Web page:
"We are all worms," said Winston Churchill in a discussion with friends about the meaning of life. Then he added, "But I do think that I am a glowworm." Leaders are glowworms who stand out and lead, while the politicians are worms, who wiggle and mislead. In Greek mythology, Apollo gave Cassandra the gift of prophecy, but also a curse so that people didn't believe her warnings. One of the contradictions of democracy is that people give their votes to the politicians, but refuse to be led by them.

Perhaps one of the failures of modern politics is rooted in that contradiction. People who win the election aren't always the right selection. They win by various means, not because they are the best choice. And the people vote for them for money, sometimes under coercion and many times because they don't have better choice.

Which explains the disarray in our politics, where money and muscle count more than anything. Hence, you may have politicians with charisma, but not leaders with prestige, the transition to authority somewhat hazed by lack of character, grandeur and mystery. Today's politicians look diminished, their minds congested by the narrow lanes of paltry interests instead of the thoroughfare of magnanimity.

Therefore, politics is no longer synonymous with leadership. Anybody can become a politician, anybody who has money. Money comes from unfair means, and people who adopt unfair means do not have character. People, who do not have character, do not have prestige, and the only way they can have authority is by unleashing terror. Thus three concrete things of modern politics are corruption, crime and violence. Corruption leads to crime and crime leads to violence, the vicious circle of grim politics perpetuated in that motion.

The result is a deadlock that gets repeated. Politicians sustain that deadlock because it suits them and at the end of their term in power, they leave with more money than they brought in. You need money to be in politics and you make money if you are in politics. The government of the money, by the money and for the money has turned democracy into plutocracy with a sadistic twist: people choose the hands, which oppress them.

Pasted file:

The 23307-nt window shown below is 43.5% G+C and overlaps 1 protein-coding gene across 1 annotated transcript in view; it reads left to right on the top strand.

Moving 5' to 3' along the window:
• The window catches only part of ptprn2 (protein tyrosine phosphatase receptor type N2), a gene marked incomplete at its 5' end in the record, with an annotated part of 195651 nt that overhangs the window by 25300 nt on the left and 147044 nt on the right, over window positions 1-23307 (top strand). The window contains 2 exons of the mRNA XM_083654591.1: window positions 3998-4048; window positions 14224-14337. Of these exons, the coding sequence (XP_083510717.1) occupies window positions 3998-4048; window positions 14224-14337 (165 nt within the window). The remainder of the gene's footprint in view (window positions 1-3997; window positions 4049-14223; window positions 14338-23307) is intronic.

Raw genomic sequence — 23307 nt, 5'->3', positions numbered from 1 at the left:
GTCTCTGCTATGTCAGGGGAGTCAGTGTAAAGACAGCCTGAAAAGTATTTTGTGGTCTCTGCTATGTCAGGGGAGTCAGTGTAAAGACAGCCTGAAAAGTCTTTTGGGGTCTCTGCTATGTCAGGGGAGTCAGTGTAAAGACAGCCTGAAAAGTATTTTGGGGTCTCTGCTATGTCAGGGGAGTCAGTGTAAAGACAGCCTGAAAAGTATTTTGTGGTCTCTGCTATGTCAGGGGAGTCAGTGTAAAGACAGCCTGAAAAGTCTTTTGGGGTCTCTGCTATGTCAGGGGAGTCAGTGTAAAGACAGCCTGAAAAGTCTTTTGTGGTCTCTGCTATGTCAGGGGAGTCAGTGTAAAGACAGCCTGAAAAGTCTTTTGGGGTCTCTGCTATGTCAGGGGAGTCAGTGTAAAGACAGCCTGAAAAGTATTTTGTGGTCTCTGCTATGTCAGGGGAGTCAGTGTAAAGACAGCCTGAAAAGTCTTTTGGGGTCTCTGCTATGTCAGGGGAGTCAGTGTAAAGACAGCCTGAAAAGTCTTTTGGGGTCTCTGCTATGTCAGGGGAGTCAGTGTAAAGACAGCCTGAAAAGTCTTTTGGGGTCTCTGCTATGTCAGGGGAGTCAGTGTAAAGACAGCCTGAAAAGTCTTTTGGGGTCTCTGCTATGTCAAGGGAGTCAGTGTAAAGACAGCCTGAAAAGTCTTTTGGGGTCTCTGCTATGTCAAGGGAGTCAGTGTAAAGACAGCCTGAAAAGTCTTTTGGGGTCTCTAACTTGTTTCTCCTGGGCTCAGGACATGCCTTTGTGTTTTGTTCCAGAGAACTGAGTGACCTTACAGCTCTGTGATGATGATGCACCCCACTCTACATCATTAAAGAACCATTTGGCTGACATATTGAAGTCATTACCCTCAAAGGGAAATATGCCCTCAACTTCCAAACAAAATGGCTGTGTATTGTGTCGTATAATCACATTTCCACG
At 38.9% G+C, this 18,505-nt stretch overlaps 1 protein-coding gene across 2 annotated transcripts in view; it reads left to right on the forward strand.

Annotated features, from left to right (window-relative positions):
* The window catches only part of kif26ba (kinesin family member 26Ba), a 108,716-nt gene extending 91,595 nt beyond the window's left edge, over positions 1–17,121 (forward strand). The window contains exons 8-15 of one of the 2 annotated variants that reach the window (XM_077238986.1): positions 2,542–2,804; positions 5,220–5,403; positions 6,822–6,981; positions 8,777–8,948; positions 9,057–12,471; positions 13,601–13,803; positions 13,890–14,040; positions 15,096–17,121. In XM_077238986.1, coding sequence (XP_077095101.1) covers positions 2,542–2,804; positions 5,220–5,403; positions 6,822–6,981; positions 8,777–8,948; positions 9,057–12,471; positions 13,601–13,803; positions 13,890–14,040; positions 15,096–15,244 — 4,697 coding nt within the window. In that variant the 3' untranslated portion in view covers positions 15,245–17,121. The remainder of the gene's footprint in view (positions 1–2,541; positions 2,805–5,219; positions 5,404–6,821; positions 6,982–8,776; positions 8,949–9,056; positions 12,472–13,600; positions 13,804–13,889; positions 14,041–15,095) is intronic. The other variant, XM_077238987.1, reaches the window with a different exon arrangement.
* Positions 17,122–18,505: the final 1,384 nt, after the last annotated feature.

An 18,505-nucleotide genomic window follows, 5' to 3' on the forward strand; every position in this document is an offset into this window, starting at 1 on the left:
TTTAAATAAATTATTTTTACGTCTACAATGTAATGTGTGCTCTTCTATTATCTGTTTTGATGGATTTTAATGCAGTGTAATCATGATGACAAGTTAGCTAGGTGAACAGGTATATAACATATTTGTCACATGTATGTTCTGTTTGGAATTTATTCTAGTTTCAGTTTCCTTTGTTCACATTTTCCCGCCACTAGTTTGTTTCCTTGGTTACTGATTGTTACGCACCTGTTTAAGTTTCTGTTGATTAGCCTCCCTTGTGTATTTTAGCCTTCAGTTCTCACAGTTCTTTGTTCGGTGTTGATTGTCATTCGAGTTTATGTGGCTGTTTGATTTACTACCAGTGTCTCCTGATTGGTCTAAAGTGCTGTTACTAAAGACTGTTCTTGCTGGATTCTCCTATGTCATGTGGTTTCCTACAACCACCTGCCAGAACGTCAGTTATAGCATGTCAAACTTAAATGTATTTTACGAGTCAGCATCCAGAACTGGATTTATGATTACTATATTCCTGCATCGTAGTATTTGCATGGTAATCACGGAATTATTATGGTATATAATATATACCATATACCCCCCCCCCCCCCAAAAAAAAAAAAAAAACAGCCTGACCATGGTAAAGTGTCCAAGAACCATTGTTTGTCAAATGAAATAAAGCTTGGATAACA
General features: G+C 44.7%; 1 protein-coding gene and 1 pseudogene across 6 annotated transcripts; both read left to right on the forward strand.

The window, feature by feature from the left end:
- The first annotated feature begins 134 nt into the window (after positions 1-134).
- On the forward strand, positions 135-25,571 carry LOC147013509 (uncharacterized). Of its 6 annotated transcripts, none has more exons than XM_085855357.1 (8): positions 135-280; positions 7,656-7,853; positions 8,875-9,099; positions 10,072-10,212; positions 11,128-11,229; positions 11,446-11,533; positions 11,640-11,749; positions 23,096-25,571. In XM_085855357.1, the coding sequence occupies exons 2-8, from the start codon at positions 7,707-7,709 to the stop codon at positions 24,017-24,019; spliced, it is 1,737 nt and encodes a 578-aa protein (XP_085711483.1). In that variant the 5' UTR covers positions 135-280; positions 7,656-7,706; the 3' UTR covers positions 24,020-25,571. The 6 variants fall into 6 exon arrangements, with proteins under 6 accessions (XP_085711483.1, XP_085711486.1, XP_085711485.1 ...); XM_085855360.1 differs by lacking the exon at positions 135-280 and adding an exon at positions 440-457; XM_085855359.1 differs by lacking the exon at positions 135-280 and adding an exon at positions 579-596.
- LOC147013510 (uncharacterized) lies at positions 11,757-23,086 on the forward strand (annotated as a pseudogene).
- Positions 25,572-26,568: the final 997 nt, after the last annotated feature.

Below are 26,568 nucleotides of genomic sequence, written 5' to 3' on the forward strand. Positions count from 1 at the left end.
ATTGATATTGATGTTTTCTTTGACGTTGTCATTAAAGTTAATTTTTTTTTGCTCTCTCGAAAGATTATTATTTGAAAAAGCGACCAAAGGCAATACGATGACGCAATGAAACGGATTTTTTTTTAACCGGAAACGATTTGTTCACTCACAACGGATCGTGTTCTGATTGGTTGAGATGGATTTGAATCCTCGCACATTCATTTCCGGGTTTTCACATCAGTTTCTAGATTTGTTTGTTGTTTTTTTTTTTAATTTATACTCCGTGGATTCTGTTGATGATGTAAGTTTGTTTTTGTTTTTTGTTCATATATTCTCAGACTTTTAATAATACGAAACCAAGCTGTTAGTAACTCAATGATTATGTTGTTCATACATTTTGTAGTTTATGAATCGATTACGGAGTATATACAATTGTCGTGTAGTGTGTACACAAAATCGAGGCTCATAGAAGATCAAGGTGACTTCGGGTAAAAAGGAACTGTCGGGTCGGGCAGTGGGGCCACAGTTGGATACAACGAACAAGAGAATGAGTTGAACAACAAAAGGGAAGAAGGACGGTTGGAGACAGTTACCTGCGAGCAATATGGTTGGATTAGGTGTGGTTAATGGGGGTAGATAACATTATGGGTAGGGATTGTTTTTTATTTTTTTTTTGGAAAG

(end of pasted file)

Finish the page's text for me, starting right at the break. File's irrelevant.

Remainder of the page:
One of the myths of leadership is that the leader must be seen ahead of the rest. Politics often turns into nothing but a mere struggle to stay ahead of others. True leadership is not about that. Zhou Enlai of China was a great leader himself, but he lived in the shadow of Chairman Mao. He knew his place and wanted to be where he belonged. Mahatma Gandhi made Nehru the Prime Minister of India like Gokhele made Gandhi the leader of the Indian movement.

Thus leaders can also lead by virtue of being led. And the greatest amongst the leaders are also the greatest amongst the followers. Gandhi followed the common people of India as he traveled across the country and lived unostentatiously like them. Winston Churchill followed events, first to become the Chancellor of the Exchequer through a fluke, and then Prime Minister at the age of sixty-five through another fluke after it had been reluctantly decided not to appoint a Prime Minister from the House of Lords.

Former U.S. Vice-President Hubert Humphrey observed, "To err is human, but to blame it on someone else is politics." Leadership comes from the realization of the first half of that statement. Politics is the work of the second half. Leadership rises from the deep understanding of the human condition. Politics thrives in the misunderstanding of it. Leaders converge on people, politicians diverge from them.

Clement Atlee retired as an earl and died in 1967. Charles de Gaulle died in 1970 and wished a simple funeral for himself. He would be buried in his village in a seventy-two dollar oak coffin, borne to his grave by his fellow villagers-a butcher's assistant, a cheesemaker, and a farmhand. In the end the soldier proved more politically correct than the politician, and thus a better politician.
Mohammad Badrul Ahsan is a banker.